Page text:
The scoop on Tuesday, March 29: 5 things to know this morning

Did DeKalb County Public Safety Director Cedric Alexander's disclosure to a reporter torpedo his bid to lead Chicago's police department? It's one of many reasons that reportedly influenced Chicago Mayor Rahm Emanuel's last-minute decision to bypass Alexander, one of three finalists for the job, in favor of an insider supported by the City Council's Black and Hispanic caucuses. Alexander told The Atlanta Journal-Constitution that, on Thursday, Emanuel offered him the position of Chicago police superintendent. A formal announcement was planned for this Wednesday, said Alexander, who was widely reported to be the front-runner. Read more. 

2. Martin Luther King Drive struggles to live up to its name. 

It's named for the Atlanta-born face of equality and dignity, but the seven-mile Martin Luther King Jr. Drive does little to honor him or the city. Anchored by churches, businesses, colleges and homes, MLK Drive offers a glimpse back 70 years and to the beginnings of the civil rights movement. But among the historic sites are empty buildings and vacant lots; eyesores have become the background scenery amidst businesses hoping to thrive, and some fear crime won't fade away just because the street looks better. Mayor Kasim Reed first proposed revamping MLK Drive in 2013, and late last week, the City Council approved the first phase of a $6.4 million project for a district desperate for revitalization. Read more. 

3. Calls emerge to override Georgia governor's 'religious liberty' veto. 

Minutes after Gov. Nathan Deal on Monday announced his veto of a"religious liberty" bill, some state lawmakers began calling for colleagues to overturn the governor's decision. Special session or not, Deal's veto of House Bill 757 assures one thing: The debate is not over. From a potential special session this year, to lawmakers' return in January to the 2018 race for governor, the religious liberty fight will have a prominent place in Georgia for years to come. Deal, speaking to reporters from his ceremonial office on the Capitol's second floor, said he could not in good conscience sign the bill into law. But the measure's backers said he made the wrong choice. Read more.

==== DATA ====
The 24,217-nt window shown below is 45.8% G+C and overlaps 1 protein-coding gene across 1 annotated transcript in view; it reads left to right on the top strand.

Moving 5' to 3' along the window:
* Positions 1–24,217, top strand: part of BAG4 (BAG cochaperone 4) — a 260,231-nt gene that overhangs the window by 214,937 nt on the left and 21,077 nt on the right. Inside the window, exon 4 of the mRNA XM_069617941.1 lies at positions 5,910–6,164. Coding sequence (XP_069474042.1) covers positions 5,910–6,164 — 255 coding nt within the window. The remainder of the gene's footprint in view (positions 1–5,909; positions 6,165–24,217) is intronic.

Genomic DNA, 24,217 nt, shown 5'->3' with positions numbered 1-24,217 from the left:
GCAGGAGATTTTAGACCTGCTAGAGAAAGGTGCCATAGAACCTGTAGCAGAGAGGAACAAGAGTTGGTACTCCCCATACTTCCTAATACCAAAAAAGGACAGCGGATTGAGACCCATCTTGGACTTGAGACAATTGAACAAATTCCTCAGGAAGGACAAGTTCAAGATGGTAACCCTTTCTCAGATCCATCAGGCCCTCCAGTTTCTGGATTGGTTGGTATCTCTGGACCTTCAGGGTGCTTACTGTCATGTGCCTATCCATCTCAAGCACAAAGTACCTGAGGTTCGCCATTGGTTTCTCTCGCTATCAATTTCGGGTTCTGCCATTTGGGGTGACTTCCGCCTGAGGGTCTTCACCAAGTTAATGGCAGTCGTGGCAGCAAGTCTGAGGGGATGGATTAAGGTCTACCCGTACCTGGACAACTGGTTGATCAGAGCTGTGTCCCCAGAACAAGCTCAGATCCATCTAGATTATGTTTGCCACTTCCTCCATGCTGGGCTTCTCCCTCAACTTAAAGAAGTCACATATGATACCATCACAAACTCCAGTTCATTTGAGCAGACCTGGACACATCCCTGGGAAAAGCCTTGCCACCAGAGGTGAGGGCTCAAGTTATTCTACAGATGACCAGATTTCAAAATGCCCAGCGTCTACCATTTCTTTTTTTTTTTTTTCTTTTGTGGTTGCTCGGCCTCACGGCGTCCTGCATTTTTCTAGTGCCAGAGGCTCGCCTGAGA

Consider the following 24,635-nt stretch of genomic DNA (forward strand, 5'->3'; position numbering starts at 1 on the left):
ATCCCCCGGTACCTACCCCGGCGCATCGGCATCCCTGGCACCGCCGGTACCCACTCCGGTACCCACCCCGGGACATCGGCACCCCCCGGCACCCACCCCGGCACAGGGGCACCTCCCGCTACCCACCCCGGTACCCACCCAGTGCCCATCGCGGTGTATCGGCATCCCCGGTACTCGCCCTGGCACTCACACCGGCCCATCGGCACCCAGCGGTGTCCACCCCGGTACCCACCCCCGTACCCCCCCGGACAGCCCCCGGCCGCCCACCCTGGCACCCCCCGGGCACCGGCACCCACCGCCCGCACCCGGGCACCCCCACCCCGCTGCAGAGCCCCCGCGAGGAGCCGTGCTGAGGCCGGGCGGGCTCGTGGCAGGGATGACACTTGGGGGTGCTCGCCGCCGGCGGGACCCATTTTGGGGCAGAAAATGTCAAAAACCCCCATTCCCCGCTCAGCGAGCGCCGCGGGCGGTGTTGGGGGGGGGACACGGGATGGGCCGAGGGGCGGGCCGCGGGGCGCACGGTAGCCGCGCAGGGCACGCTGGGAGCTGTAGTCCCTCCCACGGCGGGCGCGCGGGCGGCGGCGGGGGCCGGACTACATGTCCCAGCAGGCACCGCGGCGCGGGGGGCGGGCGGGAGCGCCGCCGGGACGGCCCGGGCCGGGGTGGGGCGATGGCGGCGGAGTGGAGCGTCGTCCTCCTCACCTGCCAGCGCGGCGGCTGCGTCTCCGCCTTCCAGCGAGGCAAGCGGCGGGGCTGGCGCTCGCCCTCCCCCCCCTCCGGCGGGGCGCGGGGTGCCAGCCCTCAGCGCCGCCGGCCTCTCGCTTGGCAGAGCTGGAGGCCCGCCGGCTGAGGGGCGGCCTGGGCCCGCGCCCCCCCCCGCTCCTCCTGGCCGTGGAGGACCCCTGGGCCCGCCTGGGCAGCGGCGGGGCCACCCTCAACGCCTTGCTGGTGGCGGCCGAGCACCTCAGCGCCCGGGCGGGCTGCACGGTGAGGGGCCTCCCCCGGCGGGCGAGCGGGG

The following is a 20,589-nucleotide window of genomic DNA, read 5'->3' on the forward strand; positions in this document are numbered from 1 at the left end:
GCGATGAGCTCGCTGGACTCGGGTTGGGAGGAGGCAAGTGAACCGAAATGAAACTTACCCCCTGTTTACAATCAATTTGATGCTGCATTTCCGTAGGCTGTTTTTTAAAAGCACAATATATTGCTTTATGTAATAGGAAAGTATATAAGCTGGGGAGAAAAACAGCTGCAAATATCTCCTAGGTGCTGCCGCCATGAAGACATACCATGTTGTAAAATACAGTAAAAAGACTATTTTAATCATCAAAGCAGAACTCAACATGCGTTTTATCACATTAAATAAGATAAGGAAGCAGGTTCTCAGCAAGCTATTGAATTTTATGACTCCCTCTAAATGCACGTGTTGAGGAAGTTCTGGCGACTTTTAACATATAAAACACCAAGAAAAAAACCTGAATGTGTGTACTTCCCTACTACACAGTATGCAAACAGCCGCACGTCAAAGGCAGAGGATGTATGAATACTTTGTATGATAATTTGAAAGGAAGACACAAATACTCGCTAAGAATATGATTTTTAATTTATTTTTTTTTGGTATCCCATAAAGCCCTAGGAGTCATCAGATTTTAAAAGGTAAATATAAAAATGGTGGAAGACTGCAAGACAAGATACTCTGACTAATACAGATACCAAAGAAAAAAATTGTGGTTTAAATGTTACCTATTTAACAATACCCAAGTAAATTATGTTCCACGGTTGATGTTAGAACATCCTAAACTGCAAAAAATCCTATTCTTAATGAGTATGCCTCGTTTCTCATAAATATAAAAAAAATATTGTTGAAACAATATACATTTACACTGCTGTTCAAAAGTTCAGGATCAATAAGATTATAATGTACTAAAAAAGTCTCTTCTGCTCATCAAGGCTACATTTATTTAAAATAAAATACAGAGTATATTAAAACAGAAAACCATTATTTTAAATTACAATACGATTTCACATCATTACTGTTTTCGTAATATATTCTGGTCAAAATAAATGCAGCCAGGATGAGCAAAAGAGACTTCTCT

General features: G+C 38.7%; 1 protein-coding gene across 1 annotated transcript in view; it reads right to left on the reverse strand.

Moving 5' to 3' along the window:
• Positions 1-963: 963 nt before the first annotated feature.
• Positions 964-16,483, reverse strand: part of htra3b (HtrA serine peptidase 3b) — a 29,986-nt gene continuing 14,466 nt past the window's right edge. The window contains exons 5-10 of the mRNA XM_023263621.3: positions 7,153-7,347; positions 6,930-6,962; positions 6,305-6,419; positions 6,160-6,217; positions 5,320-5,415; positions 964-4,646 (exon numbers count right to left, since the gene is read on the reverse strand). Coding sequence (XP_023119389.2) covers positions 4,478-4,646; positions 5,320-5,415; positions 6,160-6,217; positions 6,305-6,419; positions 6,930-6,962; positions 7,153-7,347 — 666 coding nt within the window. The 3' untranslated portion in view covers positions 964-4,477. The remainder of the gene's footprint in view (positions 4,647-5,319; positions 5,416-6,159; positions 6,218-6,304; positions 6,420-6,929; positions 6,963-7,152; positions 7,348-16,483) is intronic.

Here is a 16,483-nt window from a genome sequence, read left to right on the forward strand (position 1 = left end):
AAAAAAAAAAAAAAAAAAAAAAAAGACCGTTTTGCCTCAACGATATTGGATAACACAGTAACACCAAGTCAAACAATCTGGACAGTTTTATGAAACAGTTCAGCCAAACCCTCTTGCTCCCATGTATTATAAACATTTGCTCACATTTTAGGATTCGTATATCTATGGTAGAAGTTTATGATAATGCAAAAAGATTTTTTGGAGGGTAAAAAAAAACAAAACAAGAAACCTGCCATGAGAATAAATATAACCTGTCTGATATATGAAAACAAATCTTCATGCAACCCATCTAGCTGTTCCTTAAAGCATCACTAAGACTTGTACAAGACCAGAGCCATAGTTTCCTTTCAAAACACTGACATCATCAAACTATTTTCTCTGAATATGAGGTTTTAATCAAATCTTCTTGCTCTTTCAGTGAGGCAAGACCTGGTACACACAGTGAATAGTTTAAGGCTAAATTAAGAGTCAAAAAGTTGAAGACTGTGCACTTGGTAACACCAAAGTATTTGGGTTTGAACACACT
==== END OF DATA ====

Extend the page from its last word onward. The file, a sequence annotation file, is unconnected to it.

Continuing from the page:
4. Presidential motorcade could tie up Tuesday traffic. 

President Barack Obama will visit downtown Atlanta on Tuesday, likely leading to some traffic tie-ups during the afternoon commute. The president's schedule had not been posted online as of midmorning Monday. However, many roads are expected to be closed for his motorcade. The Georgia Regional Transit Authority emailed its suburban commuter bus patrons on Monday, warning them to anticipate potential delays in the afternoon. GRTA said it would make every effort to to adhere to regularly scheduled times, and no Xpress stops are currently expected to be impacted. Updates will be provided GRTA's Twitter account. The president's schedule may be updated on the White House blog or its presidential schedule feed. Read more. 

5. Theater review: Scenery steals the show in Serenbe's 'Carousel.' 

At the very first sight of it, the sheerly spectacular setting of Serenbe Playhouse's "Carousel" could take your breath away. Like all of the company's "site-specific" shows, it's performed outdoors amid the verdant environment of Serenbe, a rustic community located in secluded Chattahoochee Hills (some 35 miles south of Atlanta). In previous productions, artistic director Brian Clowdus has capitalized on different open spaces in the area to transport audiences to a Woodstock festival of sorts (for "Hair"), or to give them singing cowboys on real horseback (in "Oklahoma!"). Plays with such titles as "A Walk in the Woods" and "Ten Mile Lake" literally took place in the woods and on a lake, with natural atmosphere to spare. It wouldn't be altogether surprising if, later this summer, he finds a unique way to work an actual helicopter into pivotal moments of "Miss Saigon." Read more.